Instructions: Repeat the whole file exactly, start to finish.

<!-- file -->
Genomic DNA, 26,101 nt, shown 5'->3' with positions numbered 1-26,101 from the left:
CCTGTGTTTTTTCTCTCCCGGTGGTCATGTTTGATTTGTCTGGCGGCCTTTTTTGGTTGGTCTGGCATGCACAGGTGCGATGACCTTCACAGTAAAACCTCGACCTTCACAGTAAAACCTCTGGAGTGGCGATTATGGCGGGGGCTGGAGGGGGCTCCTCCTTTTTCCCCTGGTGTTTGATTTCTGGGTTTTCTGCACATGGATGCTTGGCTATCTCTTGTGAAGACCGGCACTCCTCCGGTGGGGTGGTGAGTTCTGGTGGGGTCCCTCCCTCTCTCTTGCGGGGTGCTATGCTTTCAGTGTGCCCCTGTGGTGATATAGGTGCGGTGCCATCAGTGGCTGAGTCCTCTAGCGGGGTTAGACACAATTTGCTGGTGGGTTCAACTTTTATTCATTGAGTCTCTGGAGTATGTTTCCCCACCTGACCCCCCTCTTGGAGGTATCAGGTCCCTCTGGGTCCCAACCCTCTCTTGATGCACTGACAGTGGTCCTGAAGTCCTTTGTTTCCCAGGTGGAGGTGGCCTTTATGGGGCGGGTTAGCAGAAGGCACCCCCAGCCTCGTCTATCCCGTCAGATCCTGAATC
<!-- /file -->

Genomic DNA, 26,101 nt, shown 5'->3' with positions numbered 1-26,101 from the left:
CCTGTGTTTTTTCTCTCCCGGTGGTCATGTTTGATTTGTCTGGCGGCCTTTTTTGGTTGGTCTGGCATGCACAGGTGCGATGACCTTCACAGTAAAACCTCGACCTTCACAGTAAAACCTCTGGAGTGGCGATTATGGCGGGGGCTGGAGGGGGCTCCTCCTTTTTCCCCTGGTGTTTGATTTCTGGGTTTTCTGCACATGGATGCTTGGCTATCTCTTGTGAAGACCGGCACTCCTCCGGTGGGGTGGTGAGTTCTGGTGGGGTCCCTCCCTCTCTCTTGCGGGGTGCTATGCTTTCAGTGTGCCCCTGTGGTGATATAGGTGCGGTGCCATCAGTGGCTGAGTCCTCTAGCGGGGTTAGACACAATTTGCTGGTGGGTTCAACTTTTATTCATTGAGTCTCTGGAGTATGTTTCCCCACCTGACCCCCCTCTTGGAGGTATCAGGTCCCTCTGGGTCCCAACCCTCTCTTGATGCACTGACAGTGGTCCTGAAGTCCTTTGTTTCCCAGGTGGAGGTGGCCTTTATGGGGCGGGTTAGCAGAAGGCACCCCCAGCCTCGTCTATCCCGTCAGATCCTGAATC